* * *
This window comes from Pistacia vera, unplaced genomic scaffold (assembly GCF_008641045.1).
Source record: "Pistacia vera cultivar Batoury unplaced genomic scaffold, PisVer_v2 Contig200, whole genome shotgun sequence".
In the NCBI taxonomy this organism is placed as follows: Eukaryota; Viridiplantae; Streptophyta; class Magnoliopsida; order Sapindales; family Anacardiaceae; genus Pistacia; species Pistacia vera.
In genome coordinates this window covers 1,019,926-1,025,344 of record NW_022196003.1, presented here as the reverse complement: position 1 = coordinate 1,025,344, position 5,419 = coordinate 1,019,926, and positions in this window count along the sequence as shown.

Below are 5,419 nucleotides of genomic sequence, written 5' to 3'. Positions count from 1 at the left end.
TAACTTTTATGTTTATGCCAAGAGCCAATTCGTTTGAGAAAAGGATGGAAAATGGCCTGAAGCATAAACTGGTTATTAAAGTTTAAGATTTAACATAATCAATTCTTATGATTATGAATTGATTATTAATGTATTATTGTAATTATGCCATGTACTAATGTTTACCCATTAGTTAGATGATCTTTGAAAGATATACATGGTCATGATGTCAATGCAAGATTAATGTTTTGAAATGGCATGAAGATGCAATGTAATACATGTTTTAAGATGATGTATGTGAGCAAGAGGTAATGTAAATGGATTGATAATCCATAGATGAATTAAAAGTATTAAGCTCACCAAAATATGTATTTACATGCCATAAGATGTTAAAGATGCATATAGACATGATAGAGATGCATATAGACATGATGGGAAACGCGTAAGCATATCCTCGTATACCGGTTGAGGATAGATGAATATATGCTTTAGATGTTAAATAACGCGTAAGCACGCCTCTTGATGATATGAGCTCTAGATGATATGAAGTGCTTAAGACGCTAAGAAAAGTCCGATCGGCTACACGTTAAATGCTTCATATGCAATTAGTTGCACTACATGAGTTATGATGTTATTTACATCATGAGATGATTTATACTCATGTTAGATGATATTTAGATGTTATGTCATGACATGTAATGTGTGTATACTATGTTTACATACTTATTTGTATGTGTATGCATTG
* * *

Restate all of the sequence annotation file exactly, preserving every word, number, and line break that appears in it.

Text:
This window comes from Pistacia vera, unplaced genomic scaffold (assembly GCF_008641045.1).
Source record: "Pistacia vera cultivar Batoury unplaced genomic scaffold, PisVer_v2 Contig200, whole genome shotgun sequence".
In the NCBI taxonomy this organism is placed as follows: Eukaryota; Viridiplantae; Streptophyta; class Magnoliopsida; order Sapindales; family Anacardiaceae; genus Pistacia; species Pistacia vera.
In genome coordinates this window covers 1,019,926-1,025,344 of record NW_022196003.1, presented here as the reverse complement: position 1 = coordinate 1,025,344, position 5,419 = coordinate 1,019,926, and positions in this window count along the sequence as shown.

Below are 5,419 nucleotides of genomic sequence, written 5' to 3'. Positions count from 1 at the left end.
TAACTTTTATGTTTATGCCAAGAGCCAATTCGTTTGAGAAAAGGATGGAAAATGGCCTGAAGCATAAACTGGTTATTAAAGTTTAAGATTTAACATAATCAATTCTTATGATTATGAATTGATTATTAATGTATTATTGTAATTATGCCATGTACTAATGTTTACCCATTAGTTAGATGATCTTTGAAAGATATACATGGTCATGATGTCAATGCAAGATTAATGTTTTGAAATGGCATGAAGATGCAATGTAATACATGTTTTAAGATGATGTATGTGAGCAAGAGGTAATGTAAATGGATTGATAATCCATAGATGAATTAAAAGTATTAAGCTCACCAAAATATGTATTTACATGCCATAAGATGTTAAAGATGCATATAGACATGATAGAGATGCATATAGACATGATGGGAAACGCGTAAGCATATCCTCGTATACCGGTTGAGGATAGATGAATATATGCTTTAGATGTTAAATAACGCGTAAGCACGCCTCTTGATGATATGAGCTCTAGATGATATGAAGTGCTTAAGACGCTAAGAAAAGTCCGATCGGCTACACGTTAAATGCTTCATATGCAATTAGTTGCACTACATGAGTTATGATGTTATTTACATCATGAGATGATTTATACTCATGTTAGATGATATTTAGATGTTATGTCATGACATGTAATGTGTGTATACTATGTTTACATACTTATTTGTATGTGTATGCATTG